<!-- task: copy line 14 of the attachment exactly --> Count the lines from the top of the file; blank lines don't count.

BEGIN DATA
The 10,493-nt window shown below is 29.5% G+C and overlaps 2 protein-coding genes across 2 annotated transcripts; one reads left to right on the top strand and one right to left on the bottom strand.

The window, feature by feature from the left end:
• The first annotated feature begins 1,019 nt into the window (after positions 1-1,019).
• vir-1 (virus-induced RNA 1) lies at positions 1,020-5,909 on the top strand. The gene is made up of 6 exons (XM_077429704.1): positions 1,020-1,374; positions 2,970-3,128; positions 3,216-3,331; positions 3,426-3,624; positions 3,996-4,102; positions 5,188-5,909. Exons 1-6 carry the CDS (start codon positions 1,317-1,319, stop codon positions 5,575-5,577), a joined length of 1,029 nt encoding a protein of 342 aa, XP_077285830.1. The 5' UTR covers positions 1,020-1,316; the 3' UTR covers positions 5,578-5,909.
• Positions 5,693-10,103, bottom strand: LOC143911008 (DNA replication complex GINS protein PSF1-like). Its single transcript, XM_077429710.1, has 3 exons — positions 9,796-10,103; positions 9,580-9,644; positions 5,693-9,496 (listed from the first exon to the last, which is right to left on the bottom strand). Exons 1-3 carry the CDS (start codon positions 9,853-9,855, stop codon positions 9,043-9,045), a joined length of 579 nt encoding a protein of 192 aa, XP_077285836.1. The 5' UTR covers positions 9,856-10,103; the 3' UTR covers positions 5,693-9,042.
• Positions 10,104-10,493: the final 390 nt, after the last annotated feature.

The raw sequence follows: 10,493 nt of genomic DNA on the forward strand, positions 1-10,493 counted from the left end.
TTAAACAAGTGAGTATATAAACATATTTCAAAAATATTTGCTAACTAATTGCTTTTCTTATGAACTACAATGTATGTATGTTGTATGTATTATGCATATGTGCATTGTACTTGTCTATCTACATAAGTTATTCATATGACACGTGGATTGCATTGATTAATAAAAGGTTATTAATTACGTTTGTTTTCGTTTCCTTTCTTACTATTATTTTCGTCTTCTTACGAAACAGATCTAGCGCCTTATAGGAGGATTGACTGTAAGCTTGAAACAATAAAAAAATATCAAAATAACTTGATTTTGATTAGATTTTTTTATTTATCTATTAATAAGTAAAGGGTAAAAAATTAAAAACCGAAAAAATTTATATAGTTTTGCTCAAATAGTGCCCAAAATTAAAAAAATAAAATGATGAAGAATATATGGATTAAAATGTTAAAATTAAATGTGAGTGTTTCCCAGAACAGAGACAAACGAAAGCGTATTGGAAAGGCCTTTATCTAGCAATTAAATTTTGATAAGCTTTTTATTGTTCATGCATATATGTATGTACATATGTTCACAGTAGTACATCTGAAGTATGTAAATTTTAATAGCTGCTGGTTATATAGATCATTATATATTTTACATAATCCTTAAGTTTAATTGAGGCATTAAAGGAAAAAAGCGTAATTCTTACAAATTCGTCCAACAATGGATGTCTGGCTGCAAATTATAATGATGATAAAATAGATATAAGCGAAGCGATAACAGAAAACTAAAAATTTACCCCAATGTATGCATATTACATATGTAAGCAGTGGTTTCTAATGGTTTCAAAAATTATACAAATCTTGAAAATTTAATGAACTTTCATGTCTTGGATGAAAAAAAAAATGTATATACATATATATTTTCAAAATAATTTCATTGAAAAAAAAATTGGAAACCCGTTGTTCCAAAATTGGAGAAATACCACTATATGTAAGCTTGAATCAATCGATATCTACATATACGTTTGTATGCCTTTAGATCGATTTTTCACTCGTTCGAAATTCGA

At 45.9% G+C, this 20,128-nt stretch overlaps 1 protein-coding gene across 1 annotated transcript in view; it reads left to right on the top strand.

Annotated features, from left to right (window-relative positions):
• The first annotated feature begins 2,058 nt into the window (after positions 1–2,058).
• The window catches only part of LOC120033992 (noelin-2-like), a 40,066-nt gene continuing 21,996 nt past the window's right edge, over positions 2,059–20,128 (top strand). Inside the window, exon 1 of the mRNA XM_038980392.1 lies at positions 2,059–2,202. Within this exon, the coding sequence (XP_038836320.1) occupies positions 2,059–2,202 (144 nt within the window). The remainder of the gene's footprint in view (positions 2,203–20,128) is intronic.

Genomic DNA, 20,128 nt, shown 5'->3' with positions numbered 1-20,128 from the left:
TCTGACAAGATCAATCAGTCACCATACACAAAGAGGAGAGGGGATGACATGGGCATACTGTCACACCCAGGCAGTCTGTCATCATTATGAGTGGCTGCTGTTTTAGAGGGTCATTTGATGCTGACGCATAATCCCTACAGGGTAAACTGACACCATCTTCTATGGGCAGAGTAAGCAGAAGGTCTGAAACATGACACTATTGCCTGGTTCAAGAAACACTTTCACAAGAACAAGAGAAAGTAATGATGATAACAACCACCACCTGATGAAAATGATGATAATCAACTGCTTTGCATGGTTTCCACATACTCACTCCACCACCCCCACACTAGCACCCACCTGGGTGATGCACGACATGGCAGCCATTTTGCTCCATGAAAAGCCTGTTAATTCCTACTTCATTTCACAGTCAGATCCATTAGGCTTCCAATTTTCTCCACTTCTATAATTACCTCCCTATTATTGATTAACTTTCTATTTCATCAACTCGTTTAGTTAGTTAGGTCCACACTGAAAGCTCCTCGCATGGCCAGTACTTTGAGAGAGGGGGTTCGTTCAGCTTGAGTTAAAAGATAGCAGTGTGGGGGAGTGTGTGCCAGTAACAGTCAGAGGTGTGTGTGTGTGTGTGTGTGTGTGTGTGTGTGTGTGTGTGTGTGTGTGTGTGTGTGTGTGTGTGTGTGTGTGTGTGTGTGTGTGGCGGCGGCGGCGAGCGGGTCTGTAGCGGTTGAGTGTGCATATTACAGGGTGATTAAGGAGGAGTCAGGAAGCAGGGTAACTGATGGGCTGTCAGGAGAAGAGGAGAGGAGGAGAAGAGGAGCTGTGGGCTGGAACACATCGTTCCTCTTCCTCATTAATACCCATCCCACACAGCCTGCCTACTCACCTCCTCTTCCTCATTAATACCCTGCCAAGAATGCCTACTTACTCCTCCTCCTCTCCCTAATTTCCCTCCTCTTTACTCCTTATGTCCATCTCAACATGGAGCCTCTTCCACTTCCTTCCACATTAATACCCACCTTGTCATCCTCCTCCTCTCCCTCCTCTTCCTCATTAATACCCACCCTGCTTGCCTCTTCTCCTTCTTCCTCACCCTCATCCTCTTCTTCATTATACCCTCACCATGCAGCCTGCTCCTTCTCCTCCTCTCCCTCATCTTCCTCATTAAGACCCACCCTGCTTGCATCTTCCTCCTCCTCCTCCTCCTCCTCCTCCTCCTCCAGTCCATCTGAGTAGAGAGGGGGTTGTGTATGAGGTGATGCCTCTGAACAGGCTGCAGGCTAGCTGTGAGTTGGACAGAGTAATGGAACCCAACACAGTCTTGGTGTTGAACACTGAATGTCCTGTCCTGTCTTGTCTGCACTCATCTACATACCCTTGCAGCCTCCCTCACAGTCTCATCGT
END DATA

TCTGACAAGATCAATCAGTCACCATACACAAAGAGGAGAGGGGATGACATGGGCATACTGTCACACCCAGGCAGTCTGTCATCATTATGAGTGGCTGCTGTTTTAGAGGGTCATTTGATGCTGACGCATAATCCCTACAGGGTAAACTGACACCATCTTCTATGGGCAGAGTAAGCAGAAGGTCTGAAACATGACACTATTGCCTGGTTCAAGAAACACTTTCACAAGAACAAGAGAAAGTAATGATGATAACAACCACCACCTGATGAAAATGATGATAATCAACTGCTTTGCATGGTTTCCACATACTCACTCCACCACCCCCACACTAGCACCCACCTGGGTGATGCACGACATGGCAGCCATTTTGCTCCATGAAAAGCCTGTTAATTCCTACTTCATTTCACAGTCAGATCCATTAGGCTTCCAATTTTCTCCACTTCTATAATTACCTCCCTATTATTGATTAACTTTCTATTTCATCAACTCGTTTAGTTAGTTAGGTCCACACTGAAAGCTCCTCGCATGGCCAGTACTTTGAGAGAGGGGGTTCGTTCAGCTTGAGTTAAAAGATAGCAGTGTGGGGGAGTGTGTGCCAGTAACAGTCAGAGGTGTGTGTGTGTGTGTGTGTGTGTGTGTGTGTGTGTGTGTGTGTGTGTGTGTGTGTGTGTGTGTGTGTGTGTGTGTGTGTGTGTGGCGGCGGCGGCGAGCGGGTCTGTAGCGGTTGAGTGTGCATATTACAGGGTGATTAAGGAGGAGTCAGGAAGCAGGGTAACTGATGGGCTGTCAGGAGAAGAGGAGAGGAGGAGAAGAGGAGCTGTGGGCTGGAACACATCGTTCCTCTTCCTCATTAATACCCATCCCACACAGCCTGCCTACTCACCTCCTCTTCCTCATTAATACCCTGCCAAGAATGCCTACTTACTCCTCCTCCTCTCCCTAATTTCCCTCCTCTTTACTCCTTATGTCCATCTCAACATGGAGCCTCTTCCACTTCCTTCCACATTAATACCCACCTTGTCATCCTCCTCCTCTCCCTCCTCTTCCTCATTAATACCCACCCTGCTTGCCTCTTCTCCTTCTTCCTCACCCTCATCCTCTTCTTCATTATACCCTCACCATGCAGCCTGCTCCTTCTCCTCCTCTCCCTCATCTTCCTCATTAAGACCCACCCTGCTTGCATCTTCCTCCTCCTCCTCCTCCTCCTCCTCCTCCTCCAGTCCATCTGAGTAGAGAGGGGGTTGTGTATGAGGTGATGCCTCTGAACAGGCTGCAGGCTAGCTGTGAGTTGGACAGAGTAATGGAACCCAACACAGTCTTGGTGTTGAACACTGAATGTCCTGTCCTGTCTTGTCTGCACTCATCTACATACCCTTGCAGCCTCCCTCACAGTCTCATCGT